Recording and mixing of acoutsing strings

Discussion in 'Strings' started by Skyman, Oct 26, 2003.

  1. Skyman

    Skyman Guest


    i´m involved in a (pop)music project where three solo violins have to be recorded and have to fit into the mix between a lead vocal and backround-vox. How do i record the strings best, what eq-ing sounds best? Are there other secrets to get a tight warm sound on them?


  2. AudioGaff

    AudioGaff Distinguished Member

    Feb 23, 2001
    Silicon Valley
    I'll tell you the greatest value, very biggest, most unused, best seceret I have ever learned.

    You ready?................................

    Take the time to learn the basics of microphones, microphone application, signal flow and routing, the function and application of every major procesing device used in modern recording before you try to do your first serious or professional music recording project.

    Nobody can tell you how or what is best for you or your project. In order to get the best, you need to use the very best audio tools that you can obtain. You need to learn recording and acoustics theory, understand microphone and recording gear applications, and then gain the necessary experience applying those theories and applications before you can discover the world of "best". Best comes from a path of no shortcuts...
  3. AudioGaff

    AudioGaff Distinguished Member

    Feb 23, 2001
    Silicon Valley
    You came here to ask, but you don't prrovide enough info about the end goal you seek or the gear that you have to work with. You ask what is best, but I suggest that you use this chance to learn how to find what is the best for you. Put a mic up listen to it, move it around until your get the best sound that you like. Try different mics and then learn what each one sounds like on the intstrument so that in the future you will better know which mic may of may not work best to use again. If this is a group playing then more than one mic might be required. If you need to separate the strings or anything else that is recording at the same time from each other then you have to find a way to best isolate them from one another or have them overdub one at a time. Eq is so dependant on all of the variables involved that no one can know what will be required.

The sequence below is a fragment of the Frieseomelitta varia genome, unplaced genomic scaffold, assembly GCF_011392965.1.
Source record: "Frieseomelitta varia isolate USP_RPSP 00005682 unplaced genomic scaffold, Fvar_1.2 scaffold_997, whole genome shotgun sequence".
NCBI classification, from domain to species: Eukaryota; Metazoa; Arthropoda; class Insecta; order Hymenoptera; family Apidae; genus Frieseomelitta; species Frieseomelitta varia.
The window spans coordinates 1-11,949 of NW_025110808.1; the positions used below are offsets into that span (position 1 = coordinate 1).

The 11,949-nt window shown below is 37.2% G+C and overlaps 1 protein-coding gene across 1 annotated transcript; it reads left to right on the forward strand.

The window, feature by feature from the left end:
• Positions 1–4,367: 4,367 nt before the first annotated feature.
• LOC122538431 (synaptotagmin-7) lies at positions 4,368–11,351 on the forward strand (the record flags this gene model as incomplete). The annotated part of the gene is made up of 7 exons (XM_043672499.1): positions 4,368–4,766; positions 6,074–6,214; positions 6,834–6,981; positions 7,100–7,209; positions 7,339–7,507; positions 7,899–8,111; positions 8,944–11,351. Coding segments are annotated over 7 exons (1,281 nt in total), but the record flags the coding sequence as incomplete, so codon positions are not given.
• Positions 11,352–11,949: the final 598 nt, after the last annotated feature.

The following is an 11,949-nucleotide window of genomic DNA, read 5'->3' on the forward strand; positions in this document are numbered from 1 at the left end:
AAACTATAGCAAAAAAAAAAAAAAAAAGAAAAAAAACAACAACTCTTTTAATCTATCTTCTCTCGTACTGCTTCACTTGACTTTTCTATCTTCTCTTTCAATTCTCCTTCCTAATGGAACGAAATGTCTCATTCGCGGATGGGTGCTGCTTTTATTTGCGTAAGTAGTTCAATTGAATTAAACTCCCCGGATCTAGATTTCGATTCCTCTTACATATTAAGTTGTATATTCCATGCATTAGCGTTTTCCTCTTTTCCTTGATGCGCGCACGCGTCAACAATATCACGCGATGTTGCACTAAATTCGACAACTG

4. AudioGaff's comments may seem a little harsh, but they contain much truth. I will give you a hint that putting up a couple of condensers 3:1 a few feet back will give you a good stereo image of the whole ensemble. Add a spot mic to the soloist. David
  5. Marik

    Marik Guest

    I recorded violin a lot. In addition to other suggestions, I can add... Usually, before the recording, I insist on listening to the instrument first, then decide for myself what is the final recording should sound like, and then, according to that, decide which mics to use. The violin is like a voice--each one has its own sound, character, etc. One mic can sound fabulous on one, and not as good on another.
  6. tripnek

    tripnek Active Member

    Jun 9, 2003
    Skyman, welcome to AudioGaff's personal rage pit. Where no frustration goes un-vented. ON YOU! Gees Gaff, get some poontang or something. Lighten up! Give the guy a break.

    As for the violins, if your not well versed in acoustics you would PROBABLY be better off recording each instrument individually leaving you more flexibility at the mix. Small diaphragm condenser mic (or two if you want a stereo image to play with a mix) like an AKG C451, Shure SM81, Neumann KM184, or Studio projects C4. I Large Diaphragm condenser can work well also. I use them on acoustic instruments sometimes but usually when they are the upfront instrument and don't have to compete. As the others stated, experiment. Take the time to use more than one mic and mic position. See what sounds best. Make sure you listen to it in the mix also not just by its self. Often one mic will sound better when the instrument is by its self but another mic may help it fit better into the mix.
    As for EQ, as stated before each instrument and musician sounds different so it's really a matter of hearing what frequencies need adjusted to make it fit. Experiment. If you do well enough at mic choice and placement you may not need to EQ.

    Music is always a matter of taste. Many top producers have totally opposite theories on how to do things but they all get good results, so just find out what sounds good to you. Solid mics and mic preamps are a good start, then experiment till your hearts content. Don't be afraid to break the rules. They were made to be broken.
  7. Kurt Foster

    Kurt Foster Distinguished Member

    Jul 2, 2002
    77 Sunset Lane.